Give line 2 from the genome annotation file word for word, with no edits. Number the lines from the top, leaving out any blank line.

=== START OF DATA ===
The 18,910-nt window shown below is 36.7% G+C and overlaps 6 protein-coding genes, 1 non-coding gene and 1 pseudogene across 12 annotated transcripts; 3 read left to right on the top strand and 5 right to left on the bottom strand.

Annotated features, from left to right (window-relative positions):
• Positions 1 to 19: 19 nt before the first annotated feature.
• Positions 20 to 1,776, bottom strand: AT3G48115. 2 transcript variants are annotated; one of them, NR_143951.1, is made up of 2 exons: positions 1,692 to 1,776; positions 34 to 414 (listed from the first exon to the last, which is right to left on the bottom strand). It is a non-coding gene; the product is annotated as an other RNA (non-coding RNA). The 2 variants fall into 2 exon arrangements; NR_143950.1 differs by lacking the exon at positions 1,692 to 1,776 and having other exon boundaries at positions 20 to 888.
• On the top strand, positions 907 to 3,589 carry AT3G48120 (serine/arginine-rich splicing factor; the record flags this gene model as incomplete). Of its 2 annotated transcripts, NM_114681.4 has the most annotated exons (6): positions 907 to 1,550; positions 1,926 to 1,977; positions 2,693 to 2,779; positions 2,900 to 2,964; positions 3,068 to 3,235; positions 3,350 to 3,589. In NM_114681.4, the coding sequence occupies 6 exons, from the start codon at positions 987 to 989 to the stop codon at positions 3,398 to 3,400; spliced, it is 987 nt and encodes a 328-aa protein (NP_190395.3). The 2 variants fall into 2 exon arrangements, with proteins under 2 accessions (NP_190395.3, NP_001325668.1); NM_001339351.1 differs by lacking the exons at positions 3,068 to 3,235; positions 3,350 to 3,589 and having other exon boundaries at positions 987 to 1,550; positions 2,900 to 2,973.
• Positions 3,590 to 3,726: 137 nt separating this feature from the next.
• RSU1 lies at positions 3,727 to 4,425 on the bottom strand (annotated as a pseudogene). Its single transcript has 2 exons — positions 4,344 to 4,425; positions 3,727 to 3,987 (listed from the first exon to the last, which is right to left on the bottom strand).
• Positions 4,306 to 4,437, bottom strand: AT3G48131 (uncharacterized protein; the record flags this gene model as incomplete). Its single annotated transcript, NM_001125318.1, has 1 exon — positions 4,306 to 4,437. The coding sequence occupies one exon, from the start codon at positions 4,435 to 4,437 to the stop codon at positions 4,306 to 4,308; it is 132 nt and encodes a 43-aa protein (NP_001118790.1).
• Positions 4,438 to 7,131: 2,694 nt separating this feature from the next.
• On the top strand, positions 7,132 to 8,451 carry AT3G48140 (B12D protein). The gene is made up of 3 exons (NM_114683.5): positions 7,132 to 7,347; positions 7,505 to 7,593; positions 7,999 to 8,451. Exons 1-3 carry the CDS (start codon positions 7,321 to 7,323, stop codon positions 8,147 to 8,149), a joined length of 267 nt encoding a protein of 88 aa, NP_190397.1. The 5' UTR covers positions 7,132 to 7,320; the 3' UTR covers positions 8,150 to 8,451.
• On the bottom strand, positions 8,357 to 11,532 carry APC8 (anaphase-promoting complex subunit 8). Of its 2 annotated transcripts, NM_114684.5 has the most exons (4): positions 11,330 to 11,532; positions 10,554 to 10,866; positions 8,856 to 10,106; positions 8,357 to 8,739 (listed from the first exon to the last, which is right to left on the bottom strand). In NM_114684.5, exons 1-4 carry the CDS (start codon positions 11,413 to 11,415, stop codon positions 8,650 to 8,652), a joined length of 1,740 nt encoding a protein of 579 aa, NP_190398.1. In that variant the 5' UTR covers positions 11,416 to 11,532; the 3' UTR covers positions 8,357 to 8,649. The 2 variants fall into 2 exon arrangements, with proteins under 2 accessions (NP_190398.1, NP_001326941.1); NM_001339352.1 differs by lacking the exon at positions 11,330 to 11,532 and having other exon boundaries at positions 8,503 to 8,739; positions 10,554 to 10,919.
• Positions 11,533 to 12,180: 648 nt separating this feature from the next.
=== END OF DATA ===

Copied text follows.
Annotated features, from left to right (window-relative positions):